I’ve recently talked about what is aliasing and why it causes an unwanted distortion. Let’s talk about oversampling and when and why you should be using it when it’s an option.
What is Oversampling in Audio
Oversampling in audio refers to applying a higher sample rate than you have natively set. Many modern plugins have an oversampling feature to increase the sample rate to the audio they’re processing.
Why does this exist?
Let’s use a common example where oversampling is helpful. Let’s say we’re dropping an exciter plugin on a vocal.
An exciter is essentially a saturation plugin which adds overtones, or higher frequency information to tracks where it wasn’t present before.
Exciters are commonly used in the mastering stage, but can be applied to any track which you feel could benefit from some enhanced high mid and high frequencies. Oftentimes it’s a useful fix for tracks which are too low or mid heavy or even muddy.
Adding higher frequency information as an alternative to trying via EQ to boost what’s not there oftentimes works better.
Regardless, an unintended consequence of this sometimes is that these overtones can go beyond the range of what our sample rate can reproduce.
As I mentioned in my overview on sample rate, in the digital realm, our frequency ceiling is actually HALF of our set sample rate.
So if our sample rate is say 44,100Hz, this means the highest frequency we can reproduce in our DAW is 22,050Hz.
Our vocal exciter can easy create overtones which surpass 22k, causing foldover distortion back in the audible frequency range called aliasing.
THIS is why oversampling exists. This pushes the sample rate within the plugin to 88k, 96k, etc. to the point that the ceiling is so high that aliasing can’t exist.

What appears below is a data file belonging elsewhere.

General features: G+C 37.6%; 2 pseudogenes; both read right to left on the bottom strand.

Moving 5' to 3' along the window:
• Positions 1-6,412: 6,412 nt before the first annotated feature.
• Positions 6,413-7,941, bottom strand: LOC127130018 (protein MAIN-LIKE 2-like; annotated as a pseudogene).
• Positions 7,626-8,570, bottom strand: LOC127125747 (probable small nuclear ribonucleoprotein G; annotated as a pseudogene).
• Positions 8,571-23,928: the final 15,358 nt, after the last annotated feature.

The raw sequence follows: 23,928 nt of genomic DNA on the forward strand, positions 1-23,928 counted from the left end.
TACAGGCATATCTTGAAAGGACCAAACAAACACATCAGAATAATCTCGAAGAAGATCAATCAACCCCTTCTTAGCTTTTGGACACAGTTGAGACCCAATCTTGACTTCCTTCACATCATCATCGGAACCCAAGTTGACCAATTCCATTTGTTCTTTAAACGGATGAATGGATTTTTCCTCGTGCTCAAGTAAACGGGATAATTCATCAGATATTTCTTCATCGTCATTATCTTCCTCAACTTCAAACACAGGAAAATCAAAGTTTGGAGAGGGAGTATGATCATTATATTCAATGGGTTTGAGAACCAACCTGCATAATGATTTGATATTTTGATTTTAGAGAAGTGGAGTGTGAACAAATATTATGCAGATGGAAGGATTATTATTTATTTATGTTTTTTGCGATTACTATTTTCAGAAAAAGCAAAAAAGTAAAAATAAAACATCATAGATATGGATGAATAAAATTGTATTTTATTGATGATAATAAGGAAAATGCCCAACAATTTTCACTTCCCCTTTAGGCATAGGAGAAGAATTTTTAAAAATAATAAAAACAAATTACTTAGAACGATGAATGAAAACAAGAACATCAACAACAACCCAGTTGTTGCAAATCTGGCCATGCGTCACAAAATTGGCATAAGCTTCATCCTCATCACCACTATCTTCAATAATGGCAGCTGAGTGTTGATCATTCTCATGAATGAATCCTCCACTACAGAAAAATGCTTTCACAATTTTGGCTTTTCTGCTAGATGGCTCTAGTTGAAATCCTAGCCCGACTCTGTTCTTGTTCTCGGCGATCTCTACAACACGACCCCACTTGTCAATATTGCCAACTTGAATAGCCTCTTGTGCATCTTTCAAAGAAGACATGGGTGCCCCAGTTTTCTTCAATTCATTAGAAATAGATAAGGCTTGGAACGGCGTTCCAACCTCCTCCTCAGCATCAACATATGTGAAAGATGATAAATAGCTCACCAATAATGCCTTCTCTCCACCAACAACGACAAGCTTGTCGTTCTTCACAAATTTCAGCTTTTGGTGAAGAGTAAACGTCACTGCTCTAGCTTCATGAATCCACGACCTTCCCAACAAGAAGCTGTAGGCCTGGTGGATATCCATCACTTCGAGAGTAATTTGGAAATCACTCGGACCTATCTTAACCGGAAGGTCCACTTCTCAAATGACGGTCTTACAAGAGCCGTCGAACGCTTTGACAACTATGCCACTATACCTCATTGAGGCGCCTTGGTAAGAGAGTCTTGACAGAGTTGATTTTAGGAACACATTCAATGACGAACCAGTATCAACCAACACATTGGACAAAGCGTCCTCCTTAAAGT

The plugin adds an anti-aliasing filter before the audio is passed to the next plugin in the chain, removing any frequencies above your native sample rate.
Why You Shouldn’t Use Oversampling
You might be wondering why you wouldn’t want to use oversampling if it prevents aliasing.
The only instance in which you wouldn’t want to use oversampling is if aliasing isn’t an issue. Oversampling, just like raising your native sample rate, is harder on your CPU.
Plugins add up quickly in taxing your processor; running oversampling in many or all of your plugins which allow for it can make playback, let alone mixing, difficult to next to impossible.
There are other ways to deal with aliasing besides oversampling, so refer back to tutorial on how to avoid aliasing to ensure this isn’t a problem in your mix.
So to sum up, oversampling is a feature on many modern plugins which increases the sample rate to accommodate for any new high frequencies the plugin adds through its processing.
Sometimes enabled by default, sometimes a specific setting you need to turn on to use it, this ensures that there’s no aliasing producing foldover in your audio.
The plugin will then apply an anti-aliasing filter to filter out these ultra high frequencies for when the sample rate returns to the native setting when the audio is output from that plugin.
Using oversampling is typically a good option when it’s available to ensure aliasing is not an issue with that track, and oftentimes it’s just a passive setting so you don’t even need to worry about turning it on or off.